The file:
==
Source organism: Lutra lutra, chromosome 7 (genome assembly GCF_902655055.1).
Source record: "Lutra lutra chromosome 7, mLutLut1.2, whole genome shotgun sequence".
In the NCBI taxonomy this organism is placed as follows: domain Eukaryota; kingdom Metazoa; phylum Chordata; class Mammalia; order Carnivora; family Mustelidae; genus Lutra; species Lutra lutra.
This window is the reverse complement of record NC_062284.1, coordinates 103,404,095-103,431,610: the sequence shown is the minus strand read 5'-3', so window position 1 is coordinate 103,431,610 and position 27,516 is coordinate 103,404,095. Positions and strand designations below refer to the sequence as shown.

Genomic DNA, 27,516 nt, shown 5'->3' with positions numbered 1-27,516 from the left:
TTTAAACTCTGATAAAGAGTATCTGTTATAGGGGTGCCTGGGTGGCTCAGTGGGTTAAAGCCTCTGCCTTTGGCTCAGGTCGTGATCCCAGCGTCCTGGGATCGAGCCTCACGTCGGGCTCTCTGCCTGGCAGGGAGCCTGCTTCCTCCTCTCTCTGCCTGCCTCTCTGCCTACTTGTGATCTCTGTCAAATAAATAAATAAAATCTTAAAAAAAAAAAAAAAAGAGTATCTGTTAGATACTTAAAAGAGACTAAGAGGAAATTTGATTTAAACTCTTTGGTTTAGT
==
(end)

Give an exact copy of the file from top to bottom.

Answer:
Source organism: Lutra lutra, chromosome 7 (genome assembly GCF_902655055.1).
Source record: "Lutra lutra chromosome 7, mLutLut1.2, whole genome shotgun sequence".
In the NCBI taxonomy this organism is placed as follows: domain Eukaryota; kingdom Metazoa; phylum Chordata; class Mammalia; order Carnivora; family Mustelidae; genus Lutra; species Lutra lutra.
This window is the reverse complement of record NC_062284.1, coordinates 103,404,095-103,431,610: the sequence shown is the minus strand read 5'-3', so window position 1 is coordinate 103,431,610 and position 27,516 is coordinate 103,404,095. Positions and strand designations below refer to the sequence as shown.

Genomic DNA, 27,516 nt, shown 5'->3' with positions numbered 1-27,516 from the left:
TTTAAACTCTGATAAAGAGTATCTGTTATAGGGGTGCCTGGGTGGCTCAGTGGGTTAAAGCCTCTGCCTTTGGCTCAGGTCGTGATCCCAGCGTCCTGGGATCGAGCCTCACGTCGGGCTCTCTGCCTGGCAGGGAGCCTGCTTCCTCCTCTCTCTGCCTGCCTCTCTGCCTACTTGTGATCTCTGTCAAATAAATAAATAAAATCTTAAAAAAAAAAAAAAAAGAGTATCTGTTAGATACTTAAAAGAGACTAAGAGGAAATTTGATTTAAACTCTTTGGTTTAGT